The parent-child bond is an extremely crucial one that builds one’s foundation to give and receive love. So many of us end up choosing partners who resonate with the way we were loved when we were younger. Therefore, we end up in a relationship that has the same sort of dynamic that we had with our parent(s).
Also, it cannot be denied how love has been extremely romanticized to the extent that we think of it as a feeling that we have no control over. But if we look at feelings through a different lens of how our actions can affect the way we feel, we can automatically get rid of the assumption that love is something that we fall into without any will or choice. The truth is that love is “having the will to nurture our own and another person’s spiritual growth”. Why many of us run away from this perception is because it automatically assumes accountability and responsibility, not just for our actions – but also for our intentions that inform how we behave.
Hooks describes love as “the combination of trust, commitment, care, respect, knowledge and responsibility”. These qualities need to essentially start within ourselves in order to extend it to others in a healthy manner, especially if we identify as having a ‘wounded-heart’. We need to practice the true meaning of self-love and self-esteem to be able to love others in a healthy manner. Nathaniel Branden, a Canadian-American psychotherapist simplified the term self-esteem through six pillars: living consciously, self-acceptance, self-responsibility, self-assertiveness, living purposefully and practicing personal integrity.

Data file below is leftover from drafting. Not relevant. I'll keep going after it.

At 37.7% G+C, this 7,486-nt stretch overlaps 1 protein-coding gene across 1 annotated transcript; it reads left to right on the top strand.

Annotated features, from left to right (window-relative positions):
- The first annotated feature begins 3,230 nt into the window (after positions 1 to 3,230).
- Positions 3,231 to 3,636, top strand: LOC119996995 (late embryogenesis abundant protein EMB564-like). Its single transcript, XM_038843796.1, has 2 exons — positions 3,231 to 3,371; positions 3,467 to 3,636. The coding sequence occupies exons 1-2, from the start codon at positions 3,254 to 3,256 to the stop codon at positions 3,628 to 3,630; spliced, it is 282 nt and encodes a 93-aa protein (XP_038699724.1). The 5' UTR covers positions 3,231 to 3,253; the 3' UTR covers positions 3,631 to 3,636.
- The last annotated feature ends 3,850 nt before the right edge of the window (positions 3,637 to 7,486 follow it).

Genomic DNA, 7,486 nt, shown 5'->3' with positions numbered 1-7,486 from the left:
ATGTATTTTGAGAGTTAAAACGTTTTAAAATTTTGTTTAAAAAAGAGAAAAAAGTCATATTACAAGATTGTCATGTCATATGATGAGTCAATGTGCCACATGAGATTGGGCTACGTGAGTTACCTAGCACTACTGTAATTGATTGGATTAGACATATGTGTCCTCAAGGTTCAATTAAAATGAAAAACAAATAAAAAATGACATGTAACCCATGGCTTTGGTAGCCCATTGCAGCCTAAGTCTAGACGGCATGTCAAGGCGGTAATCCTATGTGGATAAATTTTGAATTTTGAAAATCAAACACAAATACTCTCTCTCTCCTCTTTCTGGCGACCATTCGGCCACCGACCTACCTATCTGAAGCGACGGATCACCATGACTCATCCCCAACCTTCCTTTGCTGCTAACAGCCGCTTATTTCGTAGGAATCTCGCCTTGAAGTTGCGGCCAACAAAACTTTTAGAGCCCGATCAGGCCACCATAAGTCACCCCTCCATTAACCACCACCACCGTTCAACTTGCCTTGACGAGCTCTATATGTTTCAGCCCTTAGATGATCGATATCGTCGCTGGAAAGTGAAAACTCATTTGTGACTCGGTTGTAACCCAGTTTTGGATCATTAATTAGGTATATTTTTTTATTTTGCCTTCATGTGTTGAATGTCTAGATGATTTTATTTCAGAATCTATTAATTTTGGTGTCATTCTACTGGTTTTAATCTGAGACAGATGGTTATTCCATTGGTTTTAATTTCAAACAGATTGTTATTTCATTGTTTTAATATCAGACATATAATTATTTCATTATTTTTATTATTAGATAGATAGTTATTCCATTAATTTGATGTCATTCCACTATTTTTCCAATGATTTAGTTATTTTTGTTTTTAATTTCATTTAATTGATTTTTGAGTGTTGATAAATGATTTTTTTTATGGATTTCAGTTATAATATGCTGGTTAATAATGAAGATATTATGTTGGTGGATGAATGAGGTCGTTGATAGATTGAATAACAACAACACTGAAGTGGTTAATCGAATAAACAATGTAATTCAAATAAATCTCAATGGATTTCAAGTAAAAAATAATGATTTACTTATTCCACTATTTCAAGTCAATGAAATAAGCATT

To wrap up, loving ourselves first provides our inner child with the unconditional love that we have longed to receive from someone else. This saves us from being in a co-dependent or disconnected relationship that has an unhealthy power dynamic. When we handle ourselves with love and integrity, it automatically is reflected in our relationship with the outer world.